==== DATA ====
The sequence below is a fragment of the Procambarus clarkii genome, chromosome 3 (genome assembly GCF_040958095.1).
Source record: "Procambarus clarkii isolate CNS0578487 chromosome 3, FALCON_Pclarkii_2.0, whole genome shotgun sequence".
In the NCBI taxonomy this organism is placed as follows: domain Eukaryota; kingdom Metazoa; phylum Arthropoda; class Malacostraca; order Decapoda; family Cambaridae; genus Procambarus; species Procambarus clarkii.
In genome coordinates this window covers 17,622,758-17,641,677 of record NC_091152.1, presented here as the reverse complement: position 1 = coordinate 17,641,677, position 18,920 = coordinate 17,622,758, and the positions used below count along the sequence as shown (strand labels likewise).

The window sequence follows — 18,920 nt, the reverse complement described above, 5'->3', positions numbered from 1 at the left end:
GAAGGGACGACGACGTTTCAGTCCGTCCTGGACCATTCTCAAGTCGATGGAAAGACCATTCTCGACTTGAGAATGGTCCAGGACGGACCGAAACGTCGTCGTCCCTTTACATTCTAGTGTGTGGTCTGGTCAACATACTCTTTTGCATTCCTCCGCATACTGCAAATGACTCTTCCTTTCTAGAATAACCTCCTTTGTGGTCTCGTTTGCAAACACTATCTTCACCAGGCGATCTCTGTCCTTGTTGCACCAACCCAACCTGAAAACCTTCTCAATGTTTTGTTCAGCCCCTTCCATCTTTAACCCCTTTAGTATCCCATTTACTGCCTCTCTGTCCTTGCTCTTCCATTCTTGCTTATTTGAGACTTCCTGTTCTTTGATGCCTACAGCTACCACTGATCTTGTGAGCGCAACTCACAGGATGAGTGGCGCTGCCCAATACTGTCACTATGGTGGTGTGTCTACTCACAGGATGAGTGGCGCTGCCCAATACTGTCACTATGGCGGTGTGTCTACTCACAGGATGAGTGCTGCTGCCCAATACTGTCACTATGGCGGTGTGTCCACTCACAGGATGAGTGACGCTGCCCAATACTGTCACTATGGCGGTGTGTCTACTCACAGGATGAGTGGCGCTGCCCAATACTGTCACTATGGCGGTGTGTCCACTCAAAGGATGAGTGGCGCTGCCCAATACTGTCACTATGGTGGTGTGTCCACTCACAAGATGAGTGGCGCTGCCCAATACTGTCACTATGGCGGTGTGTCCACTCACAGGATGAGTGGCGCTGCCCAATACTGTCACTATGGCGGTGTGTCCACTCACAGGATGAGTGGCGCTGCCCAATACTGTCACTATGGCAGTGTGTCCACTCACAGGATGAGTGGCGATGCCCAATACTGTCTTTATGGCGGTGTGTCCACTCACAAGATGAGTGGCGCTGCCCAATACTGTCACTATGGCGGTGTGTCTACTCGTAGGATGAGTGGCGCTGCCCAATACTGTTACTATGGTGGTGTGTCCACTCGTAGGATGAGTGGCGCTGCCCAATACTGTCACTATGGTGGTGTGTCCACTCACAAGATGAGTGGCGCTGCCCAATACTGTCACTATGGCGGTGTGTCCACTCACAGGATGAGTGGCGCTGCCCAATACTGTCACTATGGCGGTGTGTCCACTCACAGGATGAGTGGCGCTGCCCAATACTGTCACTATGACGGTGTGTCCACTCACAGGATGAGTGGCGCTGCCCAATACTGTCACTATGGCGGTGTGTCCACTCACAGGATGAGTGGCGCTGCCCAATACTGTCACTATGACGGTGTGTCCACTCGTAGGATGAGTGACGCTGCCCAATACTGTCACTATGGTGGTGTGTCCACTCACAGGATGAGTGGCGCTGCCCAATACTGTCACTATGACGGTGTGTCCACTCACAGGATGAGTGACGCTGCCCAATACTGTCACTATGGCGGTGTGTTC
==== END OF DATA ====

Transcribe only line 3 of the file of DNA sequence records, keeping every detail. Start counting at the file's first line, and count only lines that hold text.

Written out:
In the NCBI taxonomy this organism is placed as follows: domain Eukaryota; kingdom Metazoa; phylum Arthropoda; class Malacostraca; order Decapoda; family Cambaridae; genus Procambarus; species Procambarus clarkii.